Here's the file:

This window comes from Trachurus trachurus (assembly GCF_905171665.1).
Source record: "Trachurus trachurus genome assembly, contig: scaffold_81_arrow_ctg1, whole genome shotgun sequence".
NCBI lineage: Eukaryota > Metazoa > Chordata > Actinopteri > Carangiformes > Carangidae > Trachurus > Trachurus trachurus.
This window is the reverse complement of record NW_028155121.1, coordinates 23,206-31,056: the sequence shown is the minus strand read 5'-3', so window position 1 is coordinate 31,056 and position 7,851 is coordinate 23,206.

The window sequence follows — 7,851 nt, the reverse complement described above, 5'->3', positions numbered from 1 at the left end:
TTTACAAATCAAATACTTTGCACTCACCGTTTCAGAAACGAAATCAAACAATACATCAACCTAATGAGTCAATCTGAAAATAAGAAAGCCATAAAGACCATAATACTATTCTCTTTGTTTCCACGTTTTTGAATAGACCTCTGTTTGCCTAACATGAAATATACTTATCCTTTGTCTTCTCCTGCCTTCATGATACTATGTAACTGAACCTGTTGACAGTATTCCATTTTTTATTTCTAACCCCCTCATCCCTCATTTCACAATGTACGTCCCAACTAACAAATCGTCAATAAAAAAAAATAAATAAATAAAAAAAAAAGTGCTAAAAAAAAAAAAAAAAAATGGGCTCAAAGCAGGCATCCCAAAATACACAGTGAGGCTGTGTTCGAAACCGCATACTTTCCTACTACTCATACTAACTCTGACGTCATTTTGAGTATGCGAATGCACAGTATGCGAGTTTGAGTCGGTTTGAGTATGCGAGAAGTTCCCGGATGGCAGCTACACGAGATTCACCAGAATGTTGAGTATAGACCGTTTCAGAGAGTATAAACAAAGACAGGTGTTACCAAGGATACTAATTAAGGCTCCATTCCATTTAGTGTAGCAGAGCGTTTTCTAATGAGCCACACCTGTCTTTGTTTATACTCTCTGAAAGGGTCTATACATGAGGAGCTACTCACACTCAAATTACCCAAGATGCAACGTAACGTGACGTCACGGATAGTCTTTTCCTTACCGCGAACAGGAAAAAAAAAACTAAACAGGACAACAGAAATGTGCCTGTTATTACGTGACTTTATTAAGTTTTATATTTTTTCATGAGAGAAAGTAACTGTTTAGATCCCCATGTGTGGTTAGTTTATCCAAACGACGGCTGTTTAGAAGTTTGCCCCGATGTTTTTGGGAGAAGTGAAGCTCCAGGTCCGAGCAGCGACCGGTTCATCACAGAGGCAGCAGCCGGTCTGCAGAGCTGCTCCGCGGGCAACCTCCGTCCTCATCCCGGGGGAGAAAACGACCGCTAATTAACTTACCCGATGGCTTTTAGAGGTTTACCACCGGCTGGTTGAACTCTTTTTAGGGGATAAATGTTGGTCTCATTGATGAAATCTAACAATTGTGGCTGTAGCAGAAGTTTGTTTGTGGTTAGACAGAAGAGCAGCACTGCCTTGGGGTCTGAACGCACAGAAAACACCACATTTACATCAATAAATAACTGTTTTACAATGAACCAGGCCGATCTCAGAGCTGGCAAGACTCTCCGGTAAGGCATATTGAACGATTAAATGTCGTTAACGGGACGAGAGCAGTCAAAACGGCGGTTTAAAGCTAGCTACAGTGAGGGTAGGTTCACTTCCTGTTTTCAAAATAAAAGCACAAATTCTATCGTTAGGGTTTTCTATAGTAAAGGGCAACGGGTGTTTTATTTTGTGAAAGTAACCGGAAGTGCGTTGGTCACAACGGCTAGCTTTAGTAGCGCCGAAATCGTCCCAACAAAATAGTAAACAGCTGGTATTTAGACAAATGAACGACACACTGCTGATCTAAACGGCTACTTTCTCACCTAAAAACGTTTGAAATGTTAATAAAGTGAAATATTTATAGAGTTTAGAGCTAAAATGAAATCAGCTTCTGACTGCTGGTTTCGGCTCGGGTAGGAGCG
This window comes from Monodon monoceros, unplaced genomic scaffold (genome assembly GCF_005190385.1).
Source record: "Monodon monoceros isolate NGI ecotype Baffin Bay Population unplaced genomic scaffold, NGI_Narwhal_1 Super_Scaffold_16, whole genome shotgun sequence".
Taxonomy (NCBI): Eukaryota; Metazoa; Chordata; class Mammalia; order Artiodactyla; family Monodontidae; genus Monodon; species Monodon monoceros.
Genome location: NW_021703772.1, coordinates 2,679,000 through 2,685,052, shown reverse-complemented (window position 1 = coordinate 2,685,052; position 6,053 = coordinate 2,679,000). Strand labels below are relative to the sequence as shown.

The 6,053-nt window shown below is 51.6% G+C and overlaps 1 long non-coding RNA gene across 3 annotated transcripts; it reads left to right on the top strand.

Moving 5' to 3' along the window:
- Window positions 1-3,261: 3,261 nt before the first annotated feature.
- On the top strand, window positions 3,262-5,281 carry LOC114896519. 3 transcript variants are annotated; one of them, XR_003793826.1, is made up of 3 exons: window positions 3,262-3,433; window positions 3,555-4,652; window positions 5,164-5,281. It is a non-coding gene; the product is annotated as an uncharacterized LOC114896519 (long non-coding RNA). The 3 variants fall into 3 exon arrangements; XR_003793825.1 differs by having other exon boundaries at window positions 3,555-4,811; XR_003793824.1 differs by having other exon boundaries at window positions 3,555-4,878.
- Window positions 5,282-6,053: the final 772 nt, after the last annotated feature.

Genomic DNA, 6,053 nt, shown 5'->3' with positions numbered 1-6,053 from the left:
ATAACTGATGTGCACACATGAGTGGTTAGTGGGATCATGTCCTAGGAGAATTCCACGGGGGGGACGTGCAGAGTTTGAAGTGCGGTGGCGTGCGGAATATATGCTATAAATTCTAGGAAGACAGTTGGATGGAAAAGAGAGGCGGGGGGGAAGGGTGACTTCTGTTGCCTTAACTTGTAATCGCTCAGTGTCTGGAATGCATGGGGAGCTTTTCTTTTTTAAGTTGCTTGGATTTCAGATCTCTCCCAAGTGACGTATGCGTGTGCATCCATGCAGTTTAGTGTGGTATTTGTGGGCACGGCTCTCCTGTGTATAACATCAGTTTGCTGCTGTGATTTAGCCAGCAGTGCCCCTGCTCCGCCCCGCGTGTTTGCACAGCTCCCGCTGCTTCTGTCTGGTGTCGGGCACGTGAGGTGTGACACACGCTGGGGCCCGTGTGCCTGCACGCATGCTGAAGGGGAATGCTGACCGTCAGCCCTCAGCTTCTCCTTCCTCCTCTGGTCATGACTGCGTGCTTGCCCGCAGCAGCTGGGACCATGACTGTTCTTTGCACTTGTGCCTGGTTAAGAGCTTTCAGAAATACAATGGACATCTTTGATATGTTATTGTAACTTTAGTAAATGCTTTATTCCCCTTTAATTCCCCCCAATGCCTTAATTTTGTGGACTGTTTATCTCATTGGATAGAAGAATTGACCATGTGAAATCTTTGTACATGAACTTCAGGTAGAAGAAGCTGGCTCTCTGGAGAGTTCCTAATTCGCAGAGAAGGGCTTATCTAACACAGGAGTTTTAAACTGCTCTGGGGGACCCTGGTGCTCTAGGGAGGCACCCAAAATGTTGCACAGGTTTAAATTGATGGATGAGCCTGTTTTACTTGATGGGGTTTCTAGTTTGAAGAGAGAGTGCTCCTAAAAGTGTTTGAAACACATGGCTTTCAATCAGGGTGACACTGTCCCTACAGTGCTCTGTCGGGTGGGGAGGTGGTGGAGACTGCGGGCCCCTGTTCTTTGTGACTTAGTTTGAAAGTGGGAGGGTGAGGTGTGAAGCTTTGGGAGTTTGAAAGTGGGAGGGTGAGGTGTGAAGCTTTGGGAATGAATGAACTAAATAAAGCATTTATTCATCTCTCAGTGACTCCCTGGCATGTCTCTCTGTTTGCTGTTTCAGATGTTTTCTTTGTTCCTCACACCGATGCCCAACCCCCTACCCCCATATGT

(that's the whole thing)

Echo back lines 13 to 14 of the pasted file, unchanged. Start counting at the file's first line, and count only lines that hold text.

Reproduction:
- Window positions 1-3,261: 3,261 nt before the first annotated feature.
- On the top strand, window positions 3,262-5,281 carry LOC114896519. 3 transcript variants are annotated; one of them, XR_003793826.1, is made up of 3 exons: window positions 3,262-3,433; window positions 3,555-4,652; window positions 5,164-5,281. It is a non-coding gene; the product is annotated as an uncharacterized LOC114896519 (long non-coding RNA). The 3 variants fall into 3 exon arrangements; XR_003793825.1 differs by having other exon boundaries at window positions 3,555-4,811; XR_003793824.1 differs by having other exon boundaries at window positions 3,555-4,878.